How secretive should you be with your startup idea?

July 11, 2013

9:00 am

The simple answer to how secretive you should be about your startup idea is that you should not be secretive at all. Of course, you do not want to talk about it to anyone and everyone since they might not be interested, and talking to them will just be a waste of time and energy. However, you do want to talk about it to anyone you believe can potentially invest in your company, or partner with you, or become your customer – or at the minimum, give you great feedback.

A few things to keep in mind with that million dollar idea of yours:


Everyone with entrepreneurial spirits, who you fear will steal your idea, has their own set of ideas. They are certainly more passionate about their idea than yours. Even if they are not building any of their ideas at the moment, chances are zero that they will drop everything and rob you.


If your idea is worth building and there is no one live with it yet, almost 100 percent of the time, that idea of yours has occurred to many others already – and chances are that someone is already building it. You already have competition. This does not mean that you are late. It only means that you are on the right track because it validates your idea altogether.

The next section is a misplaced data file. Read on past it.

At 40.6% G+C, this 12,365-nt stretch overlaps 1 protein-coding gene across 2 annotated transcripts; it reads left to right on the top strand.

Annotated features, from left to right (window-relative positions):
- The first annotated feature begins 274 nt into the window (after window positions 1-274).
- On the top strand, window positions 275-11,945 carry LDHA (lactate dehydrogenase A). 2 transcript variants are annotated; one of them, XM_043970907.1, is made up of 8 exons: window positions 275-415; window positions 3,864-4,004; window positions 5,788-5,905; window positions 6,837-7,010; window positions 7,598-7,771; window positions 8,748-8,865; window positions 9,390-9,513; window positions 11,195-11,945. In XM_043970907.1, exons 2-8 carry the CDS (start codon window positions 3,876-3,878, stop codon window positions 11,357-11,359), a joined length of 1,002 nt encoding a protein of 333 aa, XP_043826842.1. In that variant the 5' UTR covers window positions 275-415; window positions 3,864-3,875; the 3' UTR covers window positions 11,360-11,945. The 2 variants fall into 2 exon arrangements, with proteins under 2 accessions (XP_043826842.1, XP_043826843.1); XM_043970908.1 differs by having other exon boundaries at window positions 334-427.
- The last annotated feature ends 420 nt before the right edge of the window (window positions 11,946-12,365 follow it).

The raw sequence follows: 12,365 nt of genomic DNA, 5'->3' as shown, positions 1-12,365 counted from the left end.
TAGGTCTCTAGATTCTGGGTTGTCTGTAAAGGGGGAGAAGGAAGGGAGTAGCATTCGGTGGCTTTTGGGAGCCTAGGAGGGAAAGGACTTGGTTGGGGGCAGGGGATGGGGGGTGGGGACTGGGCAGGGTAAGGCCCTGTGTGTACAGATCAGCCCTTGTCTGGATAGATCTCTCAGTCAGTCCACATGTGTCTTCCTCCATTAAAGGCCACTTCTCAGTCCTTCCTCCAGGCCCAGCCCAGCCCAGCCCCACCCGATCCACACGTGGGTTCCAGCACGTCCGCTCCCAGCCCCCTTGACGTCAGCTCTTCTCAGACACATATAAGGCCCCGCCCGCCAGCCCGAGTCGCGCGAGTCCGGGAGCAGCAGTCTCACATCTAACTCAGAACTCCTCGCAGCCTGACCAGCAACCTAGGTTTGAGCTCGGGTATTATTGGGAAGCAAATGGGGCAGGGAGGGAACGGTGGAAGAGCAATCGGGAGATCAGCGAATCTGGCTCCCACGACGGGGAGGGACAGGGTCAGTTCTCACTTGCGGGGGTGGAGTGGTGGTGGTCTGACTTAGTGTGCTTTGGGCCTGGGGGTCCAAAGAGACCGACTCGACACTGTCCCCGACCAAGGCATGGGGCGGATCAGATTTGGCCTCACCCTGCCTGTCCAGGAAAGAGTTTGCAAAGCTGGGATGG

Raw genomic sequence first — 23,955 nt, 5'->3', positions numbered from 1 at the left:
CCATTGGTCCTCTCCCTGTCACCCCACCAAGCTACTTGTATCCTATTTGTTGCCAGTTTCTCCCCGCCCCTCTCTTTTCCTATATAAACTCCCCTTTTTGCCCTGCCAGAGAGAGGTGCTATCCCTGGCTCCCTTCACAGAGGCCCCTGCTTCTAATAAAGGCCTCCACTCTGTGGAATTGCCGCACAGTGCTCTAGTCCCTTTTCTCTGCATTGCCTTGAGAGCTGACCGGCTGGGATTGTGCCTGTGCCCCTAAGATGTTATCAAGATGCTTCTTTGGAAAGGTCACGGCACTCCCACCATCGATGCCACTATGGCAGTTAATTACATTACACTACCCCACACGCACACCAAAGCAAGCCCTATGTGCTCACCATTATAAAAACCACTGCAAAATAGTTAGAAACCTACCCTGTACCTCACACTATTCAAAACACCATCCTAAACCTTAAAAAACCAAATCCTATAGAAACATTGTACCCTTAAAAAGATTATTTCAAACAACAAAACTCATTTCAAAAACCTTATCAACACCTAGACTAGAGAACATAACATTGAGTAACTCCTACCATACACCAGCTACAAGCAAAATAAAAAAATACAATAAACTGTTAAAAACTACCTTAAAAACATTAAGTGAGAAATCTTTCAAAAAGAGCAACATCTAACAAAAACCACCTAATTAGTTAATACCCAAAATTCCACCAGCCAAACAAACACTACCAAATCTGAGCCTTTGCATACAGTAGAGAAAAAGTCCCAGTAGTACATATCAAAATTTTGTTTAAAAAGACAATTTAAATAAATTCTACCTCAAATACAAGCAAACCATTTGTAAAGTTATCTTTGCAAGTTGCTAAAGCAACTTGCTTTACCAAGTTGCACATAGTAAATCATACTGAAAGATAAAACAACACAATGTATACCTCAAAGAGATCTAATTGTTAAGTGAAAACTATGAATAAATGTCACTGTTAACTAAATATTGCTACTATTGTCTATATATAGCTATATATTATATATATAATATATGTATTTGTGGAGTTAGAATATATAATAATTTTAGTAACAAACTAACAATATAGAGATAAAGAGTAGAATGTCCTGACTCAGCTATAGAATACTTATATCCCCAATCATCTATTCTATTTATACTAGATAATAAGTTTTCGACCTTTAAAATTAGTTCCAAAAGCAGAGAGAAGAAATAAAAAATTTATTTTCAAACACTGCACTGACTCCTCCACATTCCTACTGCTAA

Unless you can sell your idea almost before you build it, it’s not worth building it. Noah Kagan has a full-blown course which helps you sell before you build. I recommend you check it out. You cannot sell unless you talk to people about the solution you are planning to provide.


A new idea that occurs to you definitely excites you a lot. Mentally, you are all for it and have decided to build it out. Being entrepreneurial, you would also not mind investing a major part of your savings building it and starting it right this moment. At this point, your vision is blurred, and you won’t be able to see anything that can fail this idea. Talking to someone might just grant you the ‘aha’ moment of why you do not want to invest in it or make changes to its execution.

That being said, every entrepreneur is different and has her own style of working. If you still do not want to share your idea with anyone, do ensure you build out a minimal product without spending too much time and money on building it completely right, according to your vision. If you can sell the bare-bone idea, you will certainly have the first mover’s advantage and enough traction to build it forward.

Happy bootstrapping!

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Jinesh Parekh is the CEO of a Ruby on Rails consulting boutique, Idyllic. Idyllic focusses on building web and mobile solutions led by user experience design that solves real business problems. You can reach out to Jinesh at jparekh [at] idyllic [dot] co.

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